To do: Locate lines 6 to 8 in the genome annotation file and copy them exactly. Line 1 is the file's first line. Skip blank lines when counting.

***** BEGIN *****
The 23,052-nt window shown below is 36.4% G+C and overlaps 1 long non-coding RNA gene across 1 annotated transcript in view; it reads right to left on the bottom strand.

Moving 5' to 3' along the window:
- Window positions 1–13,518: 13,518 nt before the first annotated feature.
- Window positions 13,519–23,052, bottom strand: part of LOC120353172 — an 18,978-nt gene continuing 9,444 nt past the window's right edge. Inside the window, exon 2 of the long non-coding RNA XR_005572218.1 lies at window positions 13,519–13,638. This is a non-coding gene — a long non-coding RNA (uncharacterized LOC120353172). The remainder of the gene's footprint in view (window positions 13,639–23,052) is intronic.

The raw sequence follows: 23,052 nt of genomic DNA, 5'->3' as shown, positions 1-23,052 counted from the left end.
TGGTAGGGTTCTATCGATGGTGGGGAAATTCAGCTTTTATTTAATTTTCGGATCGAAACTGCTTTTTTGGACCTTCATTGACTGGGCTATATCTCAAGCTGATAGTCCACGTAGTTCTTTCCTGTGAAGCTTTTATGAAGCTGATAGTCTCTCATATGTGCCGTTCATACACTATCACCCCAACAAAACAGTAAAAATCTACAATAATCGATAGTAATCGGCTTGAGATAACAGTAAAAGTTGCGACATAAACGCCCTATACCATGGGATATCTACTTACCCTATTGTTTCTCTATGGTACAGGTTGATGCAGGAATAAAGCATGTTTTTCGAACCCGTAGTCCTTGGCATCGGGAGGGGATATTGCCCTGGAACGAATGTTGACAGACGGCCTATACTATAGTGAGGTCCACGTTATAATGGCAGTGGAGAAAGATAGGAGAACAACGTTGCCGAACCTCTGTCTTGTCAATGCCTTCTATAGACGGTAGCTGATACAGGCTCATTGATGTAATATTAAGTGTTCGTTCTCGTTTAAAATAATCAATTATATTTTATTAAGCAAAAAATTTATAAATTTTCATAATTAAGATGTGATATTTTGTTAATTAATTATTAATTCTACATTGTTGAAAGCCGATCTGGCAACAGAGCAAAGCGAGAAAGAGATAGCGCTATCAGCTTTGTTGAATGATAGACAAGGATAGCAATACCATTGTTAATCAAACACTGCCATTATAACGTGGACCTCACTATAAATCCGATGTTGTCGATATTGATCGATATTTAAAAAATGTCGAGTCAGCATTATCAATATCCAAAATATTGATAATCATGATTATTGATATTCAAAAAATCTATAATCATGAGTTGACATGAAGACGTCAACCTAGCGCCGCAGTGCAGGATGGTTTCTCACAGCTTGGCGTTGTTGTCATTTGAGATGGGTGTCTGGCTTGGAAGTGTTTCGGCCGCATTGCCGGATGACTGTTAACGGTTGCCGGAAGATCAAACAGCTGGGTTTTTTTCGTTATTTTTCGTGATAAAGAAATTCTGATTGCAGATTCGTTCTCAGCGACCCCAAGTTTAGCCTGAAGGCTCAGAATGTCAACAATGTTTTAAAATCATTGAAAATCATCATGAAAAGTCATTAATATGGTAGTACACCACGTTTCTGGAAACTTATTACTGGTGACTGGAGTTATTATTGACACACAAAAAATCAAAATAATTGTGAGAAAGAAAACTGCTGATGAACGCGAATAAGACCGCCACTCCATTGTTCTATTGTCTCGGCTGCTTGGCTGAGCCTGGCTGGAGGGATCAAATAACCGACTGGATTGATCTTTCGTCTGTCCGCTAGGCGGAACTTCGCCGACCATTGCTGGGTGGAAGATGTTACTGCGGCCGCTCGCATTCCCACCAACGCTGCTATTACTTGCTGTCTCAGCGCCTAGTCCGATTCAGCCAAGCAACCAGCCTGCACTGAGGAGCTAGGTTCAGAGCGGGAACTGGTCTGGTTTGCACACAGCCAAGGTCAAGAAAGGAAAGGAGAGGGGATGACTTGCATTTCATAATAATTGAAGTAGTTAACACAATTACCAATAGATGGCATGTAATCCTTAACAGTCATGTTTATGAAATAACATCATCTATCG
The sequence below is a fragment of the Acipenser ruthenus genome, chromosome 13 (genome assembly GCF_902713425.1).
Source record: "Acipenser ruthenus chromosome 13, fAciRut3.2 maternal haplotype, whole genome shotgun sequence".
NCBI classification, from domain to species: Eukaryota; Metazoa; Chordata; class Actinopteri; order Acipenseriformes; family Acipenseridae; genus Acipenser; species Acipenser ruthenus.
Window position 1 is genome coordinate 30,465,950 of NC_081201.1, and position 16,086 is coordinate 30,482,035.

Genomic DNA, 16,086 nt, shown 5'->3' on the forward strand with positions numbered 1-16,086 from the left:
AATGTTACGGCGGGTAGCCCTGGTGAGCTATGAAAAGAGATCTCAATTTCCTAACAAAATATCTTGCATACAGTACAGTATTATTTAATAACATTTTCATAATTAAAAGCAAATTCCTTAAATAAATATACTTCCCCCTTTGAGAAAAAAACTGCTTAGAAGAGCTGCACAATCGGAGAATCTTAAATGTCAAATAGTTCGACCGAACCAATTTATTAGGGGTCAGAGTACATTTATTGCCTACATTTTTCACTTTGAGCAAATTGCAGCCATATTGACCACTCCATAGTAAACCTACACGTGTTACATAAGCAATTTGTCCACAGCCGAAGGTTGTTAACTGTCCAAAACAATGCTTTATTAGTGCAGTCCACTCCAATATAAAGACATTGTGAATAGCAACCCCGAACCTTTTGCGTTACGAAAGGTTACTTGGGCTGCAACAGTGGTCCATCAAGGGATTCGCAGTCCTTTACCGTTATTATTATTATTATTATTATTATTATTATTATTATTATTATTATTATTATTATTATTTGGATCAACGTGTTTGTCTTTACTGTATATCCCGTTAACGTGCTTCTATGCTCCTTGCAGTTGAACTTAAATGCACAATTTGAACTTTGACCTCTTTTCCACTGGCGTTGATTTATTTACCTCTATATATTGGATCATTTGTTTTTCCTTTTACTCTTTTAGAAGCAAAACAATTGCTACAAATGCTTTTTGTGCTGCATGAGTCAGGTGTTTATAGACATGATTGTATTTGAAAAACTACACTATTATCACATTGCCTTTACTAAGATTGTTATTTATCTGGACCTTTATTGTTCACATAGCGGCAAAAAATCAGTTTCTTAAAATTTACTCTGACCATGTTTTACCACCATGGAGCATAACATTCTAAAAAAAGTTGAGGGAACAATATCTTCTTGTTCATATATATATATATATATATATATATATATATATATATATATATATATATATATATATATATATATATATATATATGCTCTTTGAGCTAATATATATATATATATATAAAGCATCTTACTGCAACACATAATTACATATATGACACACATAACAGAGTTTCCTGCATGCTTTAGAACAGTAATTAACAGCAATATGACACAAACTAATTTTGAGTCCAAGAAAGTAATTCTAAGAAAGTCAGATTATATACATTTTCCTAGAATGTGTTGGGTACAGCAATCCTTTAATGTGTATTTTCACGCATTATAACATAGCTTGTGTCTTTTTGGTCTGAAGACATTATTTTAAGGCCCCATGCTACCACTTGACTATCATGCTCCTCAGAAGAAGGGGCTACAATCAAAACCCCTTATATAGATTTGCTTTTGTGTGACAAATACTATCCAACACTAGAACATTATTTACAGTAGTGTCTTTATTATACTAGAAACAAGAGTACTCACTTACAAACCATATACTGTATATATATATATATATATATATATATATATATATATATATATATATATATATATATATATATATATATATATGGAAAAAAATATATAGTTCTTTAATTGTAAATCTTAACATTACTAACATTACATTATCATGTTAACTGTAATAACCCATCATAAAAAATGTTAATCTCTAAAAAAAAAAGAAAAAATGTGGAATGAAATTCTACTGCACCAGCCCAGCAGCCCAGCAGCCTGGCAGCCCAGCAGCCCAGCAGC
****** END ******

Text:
TGGTAGGGTTCTATCGATGGTGGGGAAATTCAGCTTTTATTTAATTTTCGGATCGAAACTGCTTTTTTGGACCTTCATTGACTGGGCTATATCTCAAGCTGATAGTCCACGTAGTTCTTTCCTGTGAAGCTTTTATGAAGCTGATAGTCTCTCATATGTGCCGTTCATACACTATCACCCCAACAAAACAGTAAAAATCTACAATAATCGATAGTAATCGGCTTGAGATAACAGTAAAAGTTGCGACATAAACGCCCTATACCATGGGATATCTACTTACCCTATTGTTTCTCTATGGTACAGGTTGATGCAGGAATAAAGCATGTTTTTCGAACCCGTAGTCCTTGGCATCGGGAGGGGATATTGCCCTGGAACGAATGTTGACAGACGGCCTATACTATAGTGAGGTCCACGTTATAATGGCAGTGGAGAAAGATAGGAGAACAACGTTGCCGAACCTCTGTCTTGTCAATGCCTTCTATAGACGGTAGCTGATACAGGCTCATTGATGTAATATTAAGTGTTCGTTCTCGTTTAAAATAATCAATTATATTTTATTAAGCAAAAAATTTATAAATTTTCATAATTAAGATGTGATATTTTGTTAATTAATTATTAATTCTACATTGTTGAAAGCCGATCTGGCAACAGAGCAAAGCGAGAAAGAGATAGCGCTATCAGCTTTGTTGAATGATAGACAAGGATAGCAATACCATTGTTAATCAAACACTGCCATTATAACGTGGACCTCACTATAAATCCGATGTTGTCGATATTGATCGATATTTAAAAAATGTCGAGTCAGCATTATCAATATCCAAAATATTGATAATCATGATTATTGATATTCAAAAAATCTATAATCATGAGTTGACATGAAGACGTCAACCTAGCGCCGCAGTGCAGGATGGTTTCTCACAGCTTGGCGTTGTTGTCATTTGAGATGGGTGTCTGGCTTGGAAGTGTTTCGGCCGCATTGCCGGATGACTGTTAACGGTTGCCGGAAGATCAAACAGCTGGGTTTTTTTCGTTATTTTTCGTGATAAAGAAATTCTGATTGCAGATTCGTTCTCAGCGACCCCAAGTTTAGCCTGAAGGCTCAGAATGTCAACAATGTTTTAAAATCATTGAAAATCATCATGAAAAGTCATTAATATGGTAGTACACCACGTTTCTGGAAACTTATTACTGGTGACTGGAGTTATTATTGACACACAAAAAATCAAAATAATTGTGAGAAAGAAAACTGCTGATGAACGCGAATAAGACCGCCACTCCATTGTTCTATTGTCTCGGCTGCTTGGCTGAGCCTGGCTGGAGGGATCAAATAACCGACTGGATTGATCTTTCGTCTGTCCGCTAGGCGGAACTTCGCCGACCATTGCTGGGTGGAAGATGTTACTGCGGCCGCTCGCATTCCCACCAACGCTGCTATTACTTGCTGTCTCAGCGCCTAGTCCGATTCAGCCAAGCAACCAGCCTGCACTGAGGAGCTAGGTTCAGAGCGGGAACTGGTCTGGTTTGCACACAGCCAAGGTCAAGAAAGGAAAGGAGAGGGGATGACTTGCATTTCATAATAATTGAAGTAGTTAACACAATTACCAATAGATGGCATGTAATCCTTAACAGTCATGTTTATGAAATAACATCATCTATCG
The sequence below is a fragment of the Acipenser ruthenus genome, chromosome 13 (genome assembly GCF_902713425.1).
Source record: "Acipenser ruthenus chromosome 13, fAciRut3.2 maternal haplotype, whole genome shotgun sequence".